A & N. Autophagiography. ISBN-13: 978-0692234204. ISBN-10: 0692234209. gnOme, 2014. 192 pp. $12.00.
A true story, hot off the wine presses of the heart. Something indescribable occurred. Communications ensued, becoming a saintly self-eating process whose vermicular trail is this book. Part romance, part mystical dialogue, part melodrama, Autophagiography is a ( )hole document of impossible love and friendship between two real inexistent persons. The results may astonish you.
Contents: I. ALP, a.k.a. Resent Morning Prayer. II. Scars of the Horizon. III. New Life. IV. Saintly Communication: A Rule. V. Postscripts
“Bitten hard by the Autophagiography‘s ‘spiral ouroboros’ even as concentration is dissipated among its narrative peculiarities, cultural allusions, codes, and ceaseless diversions, I will try to find a way to talk about it . . . ” — Nick Land
” . . . a significant accidental experiment in documentary authorship, an ‘as-is’ book with several delightful surprises and contradictions . . . the conception and editing of Autophagiography becomes an important part of the narrative itself, so that the text literally and narratively eats itself into its own real present, like some kind of monstrous love-child proverbially devouring the authors out of their inexistent sub-oceanic house and home: ‘The monster is here and I cannot stop it, I don’t want it ever to shut up. Whatever happens in this life there will be the fault of this cataclysmic now screaming to me, deafening me with the echo of a deformity that I always was’ (73) . . . One can only hope without hope that its authors somehow find happiness in this sphere or the next, or at least in a weird new somewhere that is neither.” — Anonymous, “Eating Yourself to L( )ve,” HTMLGIANT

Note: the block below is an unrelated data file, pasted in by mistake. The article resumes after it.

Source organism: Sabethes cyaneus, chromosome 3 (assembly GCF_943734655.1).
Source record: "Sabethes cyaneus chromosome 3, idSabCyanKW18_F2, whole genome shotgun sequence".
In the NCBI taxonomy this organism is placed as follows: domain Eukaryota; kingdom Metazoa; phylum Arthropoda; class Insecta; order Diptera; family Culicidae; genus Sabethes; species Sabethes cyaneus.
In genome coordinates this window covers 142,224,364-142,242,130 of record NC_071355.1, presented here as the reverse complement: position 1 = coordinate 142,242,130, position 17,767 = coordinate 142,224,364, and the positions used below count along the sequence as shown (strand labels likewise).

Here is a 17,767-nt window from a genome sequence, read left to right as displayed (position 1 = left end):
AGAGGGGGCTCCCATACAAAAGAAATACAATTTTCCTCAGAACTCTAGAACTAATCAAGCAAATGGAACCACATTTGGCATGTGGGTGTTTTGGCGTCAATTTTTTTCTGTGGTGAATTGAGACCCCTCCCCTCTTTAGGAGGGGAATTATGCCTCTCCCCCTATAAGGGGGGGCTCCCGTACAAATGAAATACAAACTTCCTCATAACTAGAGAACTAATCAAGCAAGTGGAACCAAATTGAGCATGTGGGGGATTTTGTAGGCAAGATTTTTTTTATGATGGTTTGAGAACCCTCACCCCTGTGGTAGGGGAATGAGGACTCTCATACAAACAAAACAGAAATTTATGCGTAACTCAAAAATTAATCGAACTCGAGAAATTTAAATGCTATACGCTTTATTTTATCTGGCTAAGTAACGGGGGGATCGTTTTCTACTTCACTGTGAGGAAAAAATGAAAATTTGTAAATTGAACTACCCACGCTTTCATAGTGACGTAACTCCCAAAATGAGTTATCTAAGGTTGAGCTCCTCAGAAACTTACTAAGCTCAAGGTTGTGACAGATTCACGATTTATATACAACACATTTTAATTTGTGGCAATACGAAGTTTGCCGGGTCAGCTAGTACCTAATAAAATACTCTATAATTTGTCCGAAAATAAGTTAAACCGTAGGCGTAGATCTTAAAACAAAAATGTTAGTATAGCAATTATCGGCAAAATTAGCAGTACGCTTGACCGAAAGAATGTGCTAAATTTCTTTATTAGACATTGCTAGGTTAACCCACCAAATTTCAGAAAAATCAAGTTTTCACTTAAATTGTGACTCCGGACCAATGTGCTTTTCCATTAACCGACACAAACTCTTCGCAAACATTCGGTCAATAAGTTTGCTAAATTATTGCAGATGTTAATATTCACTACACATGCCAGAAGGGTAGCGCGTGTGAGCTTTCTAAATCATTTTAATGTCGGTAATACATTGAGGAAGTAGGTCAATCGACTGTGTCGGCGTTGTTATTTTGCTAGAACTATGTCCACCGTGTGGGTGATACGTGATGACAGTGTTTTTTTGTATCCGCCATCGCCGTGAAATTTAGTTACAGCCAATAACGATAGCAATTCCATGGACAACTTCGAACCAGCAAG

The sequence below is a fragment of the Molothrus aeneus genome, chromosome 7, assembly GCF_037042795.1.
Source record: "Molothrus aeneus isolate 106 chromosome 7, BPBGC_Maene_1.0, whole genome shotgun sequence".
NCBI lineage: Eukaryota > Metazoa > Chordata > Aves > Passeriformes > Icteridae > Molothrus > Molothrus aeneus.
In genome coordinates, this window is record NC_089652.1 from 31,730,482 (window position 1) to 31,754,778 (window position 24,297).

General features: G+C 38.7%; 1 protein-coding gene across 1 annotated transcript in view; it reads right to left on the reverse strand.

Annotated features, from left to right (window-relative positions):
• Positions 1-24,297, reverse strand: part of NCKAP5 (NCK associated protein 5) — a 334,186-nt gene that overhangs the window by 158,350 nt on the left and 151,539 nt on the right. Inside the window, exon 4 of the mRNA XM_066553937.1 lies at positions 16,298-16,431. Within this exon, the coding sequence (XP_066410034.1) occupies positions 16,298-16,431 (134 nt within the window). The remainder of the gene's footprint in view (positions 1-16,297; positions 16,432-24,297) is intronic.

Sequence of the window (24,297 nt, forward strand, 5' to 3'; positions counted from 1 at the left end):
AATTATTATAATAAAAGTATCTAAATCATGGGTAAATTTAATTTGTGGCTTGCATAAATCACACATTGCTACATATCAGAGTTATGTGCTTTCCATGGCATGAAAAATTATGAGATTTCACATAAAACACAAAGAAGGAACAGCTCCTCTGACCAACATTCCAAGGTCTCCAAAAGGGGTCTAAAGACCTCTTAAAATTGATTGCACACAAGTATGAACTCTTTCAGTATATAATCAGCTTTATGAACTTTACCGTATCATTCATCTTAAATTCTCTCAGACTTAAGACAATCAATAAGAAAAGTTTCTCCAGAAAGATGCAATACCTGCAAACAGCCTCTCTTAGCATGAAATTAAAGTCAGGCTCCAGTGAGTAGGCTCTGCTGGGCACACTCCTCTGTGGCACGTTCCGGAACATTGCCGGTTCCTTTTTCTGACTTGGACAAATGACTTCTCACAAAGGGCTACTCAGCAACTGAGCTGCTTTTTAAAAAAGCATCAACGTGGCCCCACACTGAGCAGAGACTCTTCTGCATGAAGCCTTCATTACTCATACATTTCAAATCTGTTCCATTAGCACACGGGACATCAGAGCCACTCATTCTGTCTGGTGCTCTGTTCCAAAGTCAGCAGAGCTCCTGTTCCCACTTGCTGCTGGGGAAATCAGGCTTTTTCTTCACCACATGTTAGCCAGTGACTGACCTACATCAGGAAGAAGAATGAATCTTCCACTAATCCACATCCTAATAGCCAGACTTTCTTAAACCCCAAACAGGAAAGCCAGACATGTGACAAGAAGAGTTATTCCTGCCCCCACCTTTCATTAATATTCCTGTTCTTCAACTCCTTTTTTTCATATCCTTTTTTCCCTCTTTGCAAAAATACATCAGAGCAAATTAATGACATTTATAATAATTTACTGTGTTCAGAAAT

“An anonymously authored online correspondence between amorous philosophes; a slight and capacious book that reads like so many notes from a Clarice Lispector listserv: Autophagiography is something of a specialty item. Hovering between theology and science fiction, it presents a collaborative manifesto of ‘techno-quietism’, as well as love-stricken epistolary.” — Cam, McNally Jackson Books